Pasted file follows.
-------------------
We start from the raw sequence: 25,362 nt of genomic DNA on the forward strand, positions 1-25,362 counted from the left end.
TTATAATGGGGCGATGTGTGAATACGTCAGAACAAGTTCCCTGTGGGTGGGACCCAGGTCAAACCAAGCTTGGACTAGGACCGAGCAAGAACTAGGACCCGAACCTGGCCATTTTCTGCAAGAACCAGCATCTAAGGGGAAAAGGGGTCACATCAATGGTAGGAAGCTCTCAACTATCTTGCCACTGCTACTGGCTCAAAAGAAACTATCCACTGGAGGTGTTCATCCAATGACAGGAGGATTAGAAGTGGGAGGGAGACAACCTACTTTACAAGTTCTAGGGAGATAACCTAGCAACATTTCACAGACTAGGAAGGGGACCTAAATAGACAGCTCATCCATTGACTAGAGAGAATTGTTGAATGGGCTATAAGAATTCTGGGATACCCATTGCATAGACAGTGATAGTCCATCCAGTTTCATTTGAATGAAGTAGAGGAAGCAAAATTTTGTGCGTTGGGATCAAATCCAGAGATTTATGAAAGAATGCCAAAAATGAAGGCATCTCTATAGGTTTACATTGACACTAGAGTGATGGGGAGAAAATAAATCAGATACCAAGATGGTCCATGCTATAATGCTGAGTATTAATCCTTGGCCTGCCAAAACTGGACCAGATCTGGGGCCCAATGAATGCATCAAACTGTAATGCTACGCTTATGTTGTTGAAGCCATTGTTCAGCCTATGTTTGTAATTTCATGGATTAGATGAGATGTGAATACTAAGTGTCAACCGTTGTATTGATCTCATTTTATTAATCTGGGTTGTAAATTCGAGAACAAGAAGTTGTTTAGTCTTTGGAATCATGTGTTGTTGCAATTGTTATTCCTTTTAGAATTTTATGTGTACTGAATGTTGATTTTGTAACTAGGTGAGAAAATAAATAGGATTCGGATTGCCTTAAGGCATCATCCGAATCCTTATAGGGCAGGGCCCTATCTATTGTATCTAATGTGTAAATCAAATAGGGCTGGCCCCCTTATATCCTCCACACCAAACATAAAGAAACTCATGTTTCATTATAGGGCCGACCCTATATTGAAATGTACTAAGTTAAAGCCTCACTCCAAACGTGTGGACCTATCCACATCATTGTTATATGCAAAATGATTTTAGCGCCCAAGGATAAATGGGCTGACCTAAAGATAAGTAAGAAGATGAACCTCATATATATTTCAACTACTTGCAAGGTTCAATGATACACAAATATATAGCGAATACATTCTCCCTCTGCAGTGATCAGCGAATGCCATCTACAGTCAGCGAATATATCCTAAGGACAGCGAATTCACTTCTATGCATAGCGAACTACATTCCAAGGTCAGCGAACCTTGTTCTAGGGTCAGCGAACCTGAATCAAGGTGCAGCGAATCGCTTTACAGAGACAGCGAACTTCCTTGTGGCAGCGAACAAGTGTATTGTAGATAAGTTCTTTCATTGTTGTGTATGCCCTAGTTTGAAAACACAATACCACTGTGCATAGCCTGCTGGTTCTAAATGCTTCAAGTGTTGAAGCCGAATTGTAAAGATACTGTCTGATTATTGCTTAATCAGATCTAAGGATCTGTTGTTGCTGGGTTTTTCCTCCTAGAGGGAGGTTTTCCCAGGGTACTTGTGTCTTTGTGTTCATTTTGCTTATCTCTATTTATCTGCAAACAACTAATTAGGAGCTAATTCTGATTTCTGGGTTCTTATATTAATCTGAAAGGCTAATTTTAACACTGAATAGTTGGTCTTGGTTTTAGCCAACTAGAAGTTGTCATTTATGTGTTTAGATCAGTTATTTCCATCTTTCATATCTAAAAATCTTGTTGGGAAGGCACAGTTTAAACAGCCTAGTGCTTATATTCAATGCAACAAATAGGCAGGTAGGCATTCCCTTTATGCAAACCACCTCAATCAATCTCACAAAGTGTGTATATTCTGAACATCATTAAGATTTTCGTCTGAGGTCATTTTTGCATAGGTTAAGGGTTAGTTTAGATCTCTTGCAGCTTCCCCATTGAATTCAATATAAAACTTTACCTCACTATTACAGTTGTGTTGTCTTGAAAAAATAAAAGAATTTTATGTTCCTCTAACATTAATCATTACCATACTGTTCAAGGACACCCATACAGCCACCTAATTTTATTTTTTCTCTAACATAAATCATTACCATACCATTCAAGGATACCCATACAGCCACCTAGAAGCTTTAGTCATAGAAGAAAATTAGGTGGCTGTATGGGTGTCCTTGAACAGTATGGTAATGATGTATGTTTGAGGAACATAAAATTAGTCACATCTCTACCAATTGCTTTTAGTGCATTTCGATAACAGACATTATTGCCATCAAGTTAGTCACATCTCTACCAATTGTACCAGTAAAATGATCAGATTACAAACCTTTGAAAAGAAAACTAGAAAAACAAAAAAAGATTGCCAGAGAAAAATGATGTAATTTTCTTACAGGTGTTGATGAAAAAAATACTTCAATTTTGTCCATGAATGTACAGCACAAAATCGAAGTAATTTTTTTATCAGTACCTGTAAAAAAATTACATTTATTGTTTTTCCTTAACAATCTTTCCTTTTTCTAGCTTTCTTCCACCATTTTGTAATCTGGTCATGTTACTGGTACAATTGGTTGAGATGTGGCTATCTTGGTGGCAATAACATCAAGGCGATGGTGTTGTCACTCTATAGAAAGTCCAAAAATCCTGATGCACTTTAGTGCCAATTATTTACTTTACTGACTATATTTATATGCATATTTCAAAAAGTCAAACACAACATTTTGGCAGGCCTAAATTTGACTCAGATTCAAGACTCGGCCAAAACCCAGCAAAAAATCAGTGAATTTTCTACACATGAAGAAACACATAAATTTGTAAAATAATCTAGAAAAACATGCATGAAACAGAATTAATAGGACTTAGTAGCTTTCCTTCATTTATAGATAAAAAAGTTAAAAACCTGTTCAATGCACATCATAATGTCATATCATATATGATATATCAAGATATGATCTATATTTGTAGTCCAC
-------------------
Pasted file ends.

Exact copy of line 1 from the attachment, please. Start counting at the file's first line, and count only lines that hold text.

We start from the raw sequence: 25,362 nt of genomic DNA on the forward strand, positions 1-25,362 counted from the left end.